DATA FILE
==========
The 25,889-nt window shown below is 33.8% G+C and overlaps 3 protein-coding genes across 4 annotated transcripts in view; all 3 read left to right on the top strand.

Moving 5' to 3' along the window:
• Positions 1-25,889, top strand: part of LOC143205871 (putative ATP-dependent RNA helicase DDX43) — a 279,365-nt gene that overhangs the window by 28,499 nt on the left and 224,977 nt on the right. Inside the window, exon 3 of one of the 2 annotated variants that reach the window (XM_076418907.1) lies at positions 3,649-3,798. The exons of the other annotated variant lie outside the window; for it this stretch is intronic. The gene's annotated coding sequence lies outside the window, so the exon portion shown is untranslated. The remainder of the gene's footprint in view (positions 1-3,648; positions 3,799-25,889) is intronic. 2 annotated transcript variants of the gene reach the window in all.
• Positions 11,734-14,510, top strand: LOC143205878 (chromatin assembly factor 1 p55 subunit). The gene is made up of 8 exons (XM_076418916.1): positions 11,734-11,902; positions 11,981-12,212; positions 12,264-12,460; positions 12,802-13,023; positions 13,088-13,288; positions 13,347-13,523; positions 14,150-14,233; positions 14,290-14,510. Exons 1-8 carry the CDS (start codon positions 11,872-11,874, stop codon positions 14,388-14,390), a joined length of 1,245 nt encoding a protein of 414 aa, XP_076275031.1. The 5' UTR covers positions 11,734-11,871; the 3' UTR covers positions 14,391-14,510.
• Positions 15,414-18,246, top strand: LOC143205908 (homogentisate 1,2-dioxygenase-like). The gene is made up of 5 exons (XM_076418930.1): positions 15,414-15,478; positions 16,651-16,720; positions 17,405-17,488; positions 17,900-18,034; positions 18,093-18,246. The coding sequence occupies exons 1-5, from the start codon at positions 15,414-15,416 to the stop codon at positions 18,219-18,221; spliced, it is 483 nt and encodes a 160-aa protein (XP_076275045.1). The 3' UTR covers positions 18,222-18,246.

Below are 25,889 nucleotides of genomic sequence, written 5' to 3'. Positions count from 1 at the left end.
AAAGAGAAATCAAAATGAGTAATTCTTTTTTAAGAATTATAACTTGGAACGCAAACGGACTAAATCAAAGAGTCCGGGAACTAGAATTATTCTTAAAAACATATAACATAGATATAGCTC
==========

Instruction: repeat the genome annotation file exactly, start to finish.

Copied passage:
The 25,889-nt window shown below is 33.8% G+C and overlaps 3 protein-coding genes across 4 annotated transcripts in view; all 3 read left to right on the top strand.

Moving 5' to 3' along the window:
• Positions 1-25,889, top strand: part of LOC143205871 (putative ATP-dependent RNA helicase DDX43) — a 279,365-nt gene that overhangs the window by 28,499 nt on the left and 224,977 nt on the right. Inside the window, exon 3 of one of the 2 annotated variants that reach the window (XM_076418907.1) lies at positions 3,649-3,798. The exons of the other annotated variant lie outside the window; for it this stretch is intronic. The gene's annotated coding sequence lies outside the window, so the exon portion shown is untranslated. The remainder of the gene's footprint in view (positions 1-3,648; positions 3,799-25,889) is intronic. 2 annotated transcript variants of the gene reach the window in all.
• Positions 11,734-14,510, top strand: LOC143205878 (chromatin assembly factor 1 p55 subunit). The gene is made up of 8 exons (XM_076418916.1): positions 11,734-11,902; positions 11,981-12,212; positions 12,264-12,460; positions 12,802-13,023; positions 13,088-13,288; positions 13,347-13,523; positions 14,150-14,233; positions 14,290-14,510. Exons 1-8 carry the CDS (start codon positions 11,872-11,874, stop codon positions 14,388-14,390), a joined length of 1,245 nt encoding a protein of 414 aa, XP_076275031.1. The 5' UTR covers positions 11,734-11,871; the 3' UTR covers positions 14,391-14,510.
• Positions 15,414-18,246, top strand: LOC143205908 (homogentisate 1,2-dioxygenase-like). The gene is made up of 5 exons (XM_076418930.1): positions 15,414-15,478; positions 16,651-16,720; positions 17,405-17,488; positions 17,900-18,034; positions 18,093-18,246. The coding sequence occupies exons 1-5, from the start codon at positions 15,414-15,416 to the stop codon at positions 18,219-18,221; spliced, it is 483 nt and encodes a 160-aa protein (XP_076275045.1). The 3' UTR covers positions 18,222-18,246.

Below are 25,889 nucleotides of genomic sequence, written 5' to 3'. Positions count from 1 at the left end.
AAAGAGAAATCAAAATGAGTAATTCTTTTTTAAGAATTATAACTTGGAACGCAAACGGACTAAATCAAAGAGTCCGGGAACTAGAATTATTCTTAAAAACATATAACATAGATATAGCTC